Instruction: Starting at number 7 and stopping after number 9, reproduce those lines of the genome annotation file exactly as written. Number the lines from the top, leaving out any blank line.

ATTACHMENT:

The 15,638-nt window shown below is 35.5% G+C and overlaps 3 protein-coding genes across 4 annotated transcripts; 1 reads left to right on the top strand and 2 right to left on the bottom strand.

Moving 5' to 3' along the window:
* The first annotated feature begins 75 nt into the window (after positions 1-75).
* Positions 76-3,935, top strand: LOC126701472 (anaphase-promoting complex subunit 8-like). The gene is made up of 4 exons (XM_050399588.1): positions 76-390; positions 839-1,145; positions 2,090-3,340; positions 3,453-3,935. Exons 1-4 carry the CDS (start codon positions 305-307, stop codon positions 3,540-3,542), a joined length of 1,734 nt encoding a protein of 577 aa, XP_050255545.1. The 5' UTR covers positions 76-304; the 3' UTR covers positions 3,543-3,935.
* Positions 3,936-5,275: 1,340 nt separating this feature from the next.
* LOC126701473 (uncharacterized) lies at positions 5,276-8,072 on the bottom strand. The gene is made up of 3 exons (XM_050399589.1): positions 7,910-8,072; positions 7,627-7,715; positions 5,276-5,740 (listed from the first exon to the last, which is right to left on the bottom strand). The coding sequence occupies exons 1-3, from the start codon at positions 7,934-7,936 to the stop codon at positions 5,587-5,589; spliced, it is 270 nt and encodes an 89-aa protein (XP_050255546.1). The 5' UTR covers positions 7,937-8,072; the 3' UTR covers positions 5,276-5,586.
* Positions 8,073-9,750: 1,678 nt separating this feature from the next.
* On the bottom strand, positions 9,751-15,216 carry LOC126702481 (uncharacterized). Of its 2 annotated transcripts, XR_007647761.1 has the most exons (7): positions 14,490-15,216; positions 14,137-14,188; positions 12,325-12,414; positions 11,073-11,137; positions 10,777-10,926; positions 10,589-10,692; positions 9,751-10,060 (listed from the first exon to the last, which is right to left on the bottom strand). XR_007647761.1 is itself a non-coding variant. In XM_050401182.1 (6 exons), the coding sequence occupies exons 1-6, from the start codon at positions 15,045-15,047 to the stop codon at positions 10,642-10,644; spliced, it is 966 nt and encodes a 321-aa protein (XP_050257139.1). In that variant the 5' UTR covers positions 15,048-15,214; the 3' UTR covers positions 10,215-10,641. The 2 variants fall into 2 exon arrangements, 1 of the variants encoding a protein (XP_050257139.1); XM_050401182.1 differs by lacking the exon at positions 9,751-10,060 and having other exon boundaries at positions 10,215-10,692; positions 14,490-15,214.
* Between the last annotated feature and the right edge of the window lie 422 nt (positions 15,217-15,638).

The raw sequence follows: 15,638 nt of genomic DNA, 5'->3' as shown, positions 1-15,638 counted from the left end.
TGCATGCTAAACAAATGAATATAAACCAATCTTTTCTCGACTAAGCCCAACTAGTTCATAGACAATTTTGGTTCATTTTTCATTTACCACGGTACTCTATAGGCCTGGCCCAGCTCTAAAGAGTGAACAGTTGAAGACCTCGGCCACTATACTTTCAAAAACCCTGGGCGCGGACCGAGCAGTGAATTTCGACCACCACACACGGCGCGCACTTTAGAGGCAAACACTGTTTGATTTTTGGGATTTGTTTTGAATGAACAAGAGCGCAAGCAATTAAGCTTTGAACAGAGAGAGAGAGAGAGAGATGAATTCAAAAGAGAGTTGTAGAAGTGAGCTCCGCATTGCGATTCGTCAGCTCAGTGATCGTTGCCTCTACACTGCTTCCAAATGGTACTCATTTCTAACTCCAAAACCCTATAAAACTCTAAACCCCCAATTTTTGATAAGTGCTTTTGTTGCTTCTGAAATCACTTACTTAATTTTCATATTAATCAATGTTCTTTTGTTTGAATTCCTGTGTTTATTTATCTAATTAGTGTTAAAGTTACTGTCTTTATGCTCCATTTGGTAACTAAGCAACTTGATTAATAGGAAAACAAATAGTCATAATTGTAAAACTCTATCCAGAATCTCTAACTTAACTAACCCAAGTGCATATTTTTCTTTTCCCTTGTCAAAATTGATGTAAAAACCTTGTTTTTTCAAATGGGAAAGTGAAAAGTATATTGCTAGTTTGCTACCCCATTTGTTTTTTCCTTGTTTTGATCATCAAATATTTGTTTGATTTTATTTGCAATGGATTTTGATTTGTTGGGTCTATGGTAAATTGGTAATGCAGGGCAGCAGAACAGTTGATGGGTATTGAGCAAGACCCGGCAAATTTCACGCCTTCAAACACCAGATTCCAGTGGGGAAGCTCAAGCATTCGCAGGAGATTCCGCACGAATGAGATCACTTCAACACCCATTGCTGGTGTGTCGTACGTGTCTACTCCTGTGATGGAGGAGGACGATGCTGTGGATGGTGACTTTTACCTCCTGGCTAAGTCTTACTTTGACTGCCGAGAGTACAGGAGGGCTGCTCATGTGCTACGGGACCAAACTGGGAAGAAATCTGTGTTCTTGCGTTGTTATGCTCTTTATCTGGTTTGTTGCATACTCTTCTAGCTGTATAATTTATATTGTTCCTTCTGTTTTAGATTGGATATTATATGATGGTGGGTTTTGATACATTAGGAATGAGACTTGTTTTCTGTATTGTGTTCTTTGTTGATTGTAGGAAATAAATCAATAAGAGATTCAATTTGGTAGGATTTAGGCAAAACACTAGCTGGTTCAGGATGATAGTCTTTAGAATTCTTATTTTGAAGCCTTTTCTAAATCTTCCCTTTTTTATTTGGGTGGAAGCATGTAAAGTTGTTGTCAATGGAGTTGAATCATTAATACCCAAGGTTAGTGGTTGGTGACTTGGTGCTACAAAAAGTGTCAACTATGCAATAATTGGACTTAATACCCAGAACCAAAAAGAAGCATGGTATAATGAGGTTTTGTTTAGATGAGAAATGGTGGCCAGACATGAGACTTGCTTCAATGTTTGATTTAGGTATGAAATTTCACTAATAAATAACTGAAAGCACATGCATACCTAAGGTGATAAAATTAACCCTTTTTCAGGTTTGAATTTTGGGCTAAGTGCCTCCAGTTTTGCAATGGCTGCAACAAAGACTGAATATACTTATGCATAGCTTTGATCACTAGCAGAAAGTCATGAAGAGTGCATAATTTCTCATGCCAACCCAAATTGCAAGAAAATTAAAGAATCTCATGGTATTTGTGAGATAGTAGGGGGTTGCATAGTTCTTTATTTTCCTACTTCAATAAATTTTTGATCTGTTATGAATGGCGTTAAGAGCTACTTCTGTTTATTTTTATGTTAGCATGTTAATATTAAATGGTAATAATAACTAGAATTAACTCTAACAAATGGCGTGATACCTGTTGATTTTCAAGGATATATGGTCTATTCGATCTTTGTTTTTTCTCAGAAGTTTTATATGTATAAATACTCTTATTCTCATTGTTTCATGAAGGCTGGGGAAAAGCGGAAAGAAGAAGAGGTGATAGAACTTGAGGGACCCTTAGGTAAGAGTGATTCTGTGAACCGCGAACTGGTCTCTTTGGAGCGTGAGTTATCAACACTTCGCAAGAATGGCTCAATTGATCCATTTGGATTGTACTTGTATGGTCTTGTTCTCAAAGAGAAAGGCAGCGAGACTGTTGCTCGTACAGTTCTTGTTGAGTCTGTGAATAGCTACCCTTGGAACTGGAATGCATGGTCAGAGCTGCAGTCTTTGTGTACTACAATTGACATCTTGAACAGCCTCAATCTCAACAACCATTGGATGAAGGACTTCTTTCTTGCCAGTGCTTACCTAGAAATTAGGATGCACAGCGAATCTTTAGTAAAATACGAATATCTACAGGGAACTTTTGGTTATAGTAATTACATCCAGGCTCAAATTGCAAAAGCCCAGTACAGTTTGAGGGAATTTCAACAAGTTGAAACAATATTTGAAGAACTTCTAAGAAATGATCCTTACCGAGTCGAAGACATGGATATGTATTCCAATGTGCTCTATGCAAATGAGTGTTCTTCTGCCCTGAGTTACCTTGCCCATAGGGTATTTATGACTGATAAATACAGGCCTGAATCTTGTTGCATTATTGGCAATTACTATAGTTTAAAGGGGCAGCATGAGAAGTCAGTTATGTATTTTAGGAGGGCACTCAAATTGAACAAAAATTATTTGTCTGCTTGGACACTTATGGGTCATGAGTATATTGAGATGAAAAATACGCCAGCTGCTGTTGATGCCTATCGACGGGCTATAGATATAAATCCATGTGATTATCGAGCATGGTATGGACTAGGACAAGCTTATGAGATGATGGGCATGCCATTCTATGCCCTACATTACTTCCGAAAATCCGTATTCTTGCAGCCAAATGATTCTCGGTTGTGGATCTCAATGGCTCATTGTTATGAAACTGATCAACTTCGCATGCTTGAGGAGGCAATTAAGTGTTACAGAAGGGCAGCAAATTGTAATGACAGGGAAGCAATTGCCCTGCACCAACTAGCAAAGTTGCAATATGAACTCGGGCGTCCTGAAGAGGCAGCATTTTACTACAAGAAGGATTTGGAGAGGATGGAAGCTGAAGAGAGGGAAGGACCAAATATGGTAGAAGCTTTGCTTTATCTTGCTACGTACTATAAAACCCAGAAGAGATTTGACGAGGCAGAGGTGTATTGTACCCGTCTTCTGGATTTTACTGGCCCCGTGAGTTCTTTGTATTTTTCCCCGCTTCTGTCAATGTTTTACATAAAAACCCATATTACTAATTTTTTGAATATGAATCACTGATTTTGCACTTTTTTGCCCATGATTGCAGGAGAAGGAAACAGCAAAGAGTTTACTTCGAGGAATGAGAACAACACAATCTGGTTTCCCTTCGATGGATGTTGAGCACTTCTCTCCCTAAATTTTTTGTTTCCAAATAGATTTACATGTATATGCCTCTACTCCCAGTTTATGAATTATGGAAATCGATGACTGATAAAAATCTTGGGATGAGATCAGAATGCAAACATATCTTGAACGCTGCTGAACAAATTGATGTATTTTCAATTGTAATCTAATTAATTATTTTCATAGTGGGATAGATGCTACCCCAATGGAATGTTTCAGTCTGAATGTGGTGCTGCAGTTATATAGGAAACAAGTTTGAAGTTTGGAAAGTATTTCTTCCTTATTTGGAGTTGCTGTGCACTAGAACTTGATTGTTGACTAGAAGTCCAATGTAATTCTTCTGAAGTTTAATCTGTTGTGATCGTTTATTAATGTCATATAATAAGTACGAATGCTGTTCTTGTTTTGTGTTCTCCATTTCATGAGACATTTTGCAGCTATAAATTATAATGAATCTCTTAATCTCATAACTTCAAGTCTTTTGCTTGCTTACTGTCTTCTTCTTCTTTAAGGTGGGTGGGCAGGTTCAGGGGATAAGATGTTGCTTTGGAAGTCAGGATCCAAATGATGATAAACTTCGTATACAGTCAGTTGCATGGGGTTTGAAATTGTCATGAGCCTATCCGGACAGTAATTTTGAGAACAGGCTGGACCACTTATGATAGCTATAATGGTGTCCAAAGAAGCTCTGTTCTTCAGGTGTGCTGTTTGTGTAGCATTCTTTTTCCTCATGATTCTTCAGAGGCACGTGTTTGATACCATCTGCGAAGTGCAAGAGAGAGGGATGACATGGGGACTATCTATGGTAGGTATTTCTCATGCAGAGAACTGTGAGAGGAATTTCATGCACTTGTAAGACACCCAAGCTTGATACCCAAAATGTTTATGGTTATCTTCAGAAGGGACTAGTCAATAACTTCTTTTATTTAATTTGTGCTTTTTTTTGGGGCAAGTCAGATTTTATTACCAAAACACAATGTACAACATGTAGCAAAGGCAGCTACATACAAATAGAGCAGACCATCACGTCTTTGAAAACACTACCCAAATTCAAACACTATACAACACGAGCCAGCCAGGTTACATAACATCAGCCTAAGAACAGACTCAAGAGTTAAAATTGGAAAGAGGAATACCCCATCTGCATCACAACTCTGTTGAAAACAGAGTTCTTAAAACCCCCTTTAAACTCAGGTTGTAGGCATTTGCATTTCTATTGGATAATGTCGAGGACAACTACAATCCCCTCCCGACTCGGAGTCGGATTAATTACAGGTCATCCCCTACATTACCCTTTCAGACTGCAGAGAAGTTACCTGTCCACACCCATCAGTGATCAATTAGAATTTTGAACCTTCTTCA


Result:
* Positions 8,073-9,750: 1,678 nt separating this feature from the next.
* On the bottom strand, positions 9,751-15,216 carry LOC126702481 (uncharacterized). Of its 2 annotated transcripts, XR_007647761.1 has the most exons (7): positions 14,490-15,216; positions 14,137-14,188; positions 12,325-12,414; positions 11,073-11,137; positions 10,777-10,926; positions 10,589-10,692; positions 9,751-10,060 (listed from the first exon to the last, which is right to left on the bottom strand). XR_007647761.1 is itself a non-coding variant. In XM_050401182.1 (6 exons), the coding sequence occupies exons 1-6, from the start codon at positions 15,045-15,047 to the stop codon at positions 10,642-10,644; spliced, it is 966 nt and encodes a 321-aa protein (XP_050257139.1). In that variant the 5' UTR covers positions 15,048-15,214; the 3' UTR covers positions 10,215-10,641. The 2 variants fall into 2 exon arrangements, 1 of the variants encoding a protein (XP_050257139.1); XM_050401182.1 differs by lacking the exon at positions 9,751-10,060 and having other exon boundaries at positions 10,215-10,692; positions 14,490-15,214.
* Between the last annotated feature and the right edge of the window lie 422 nt (positions 15,217-15,638).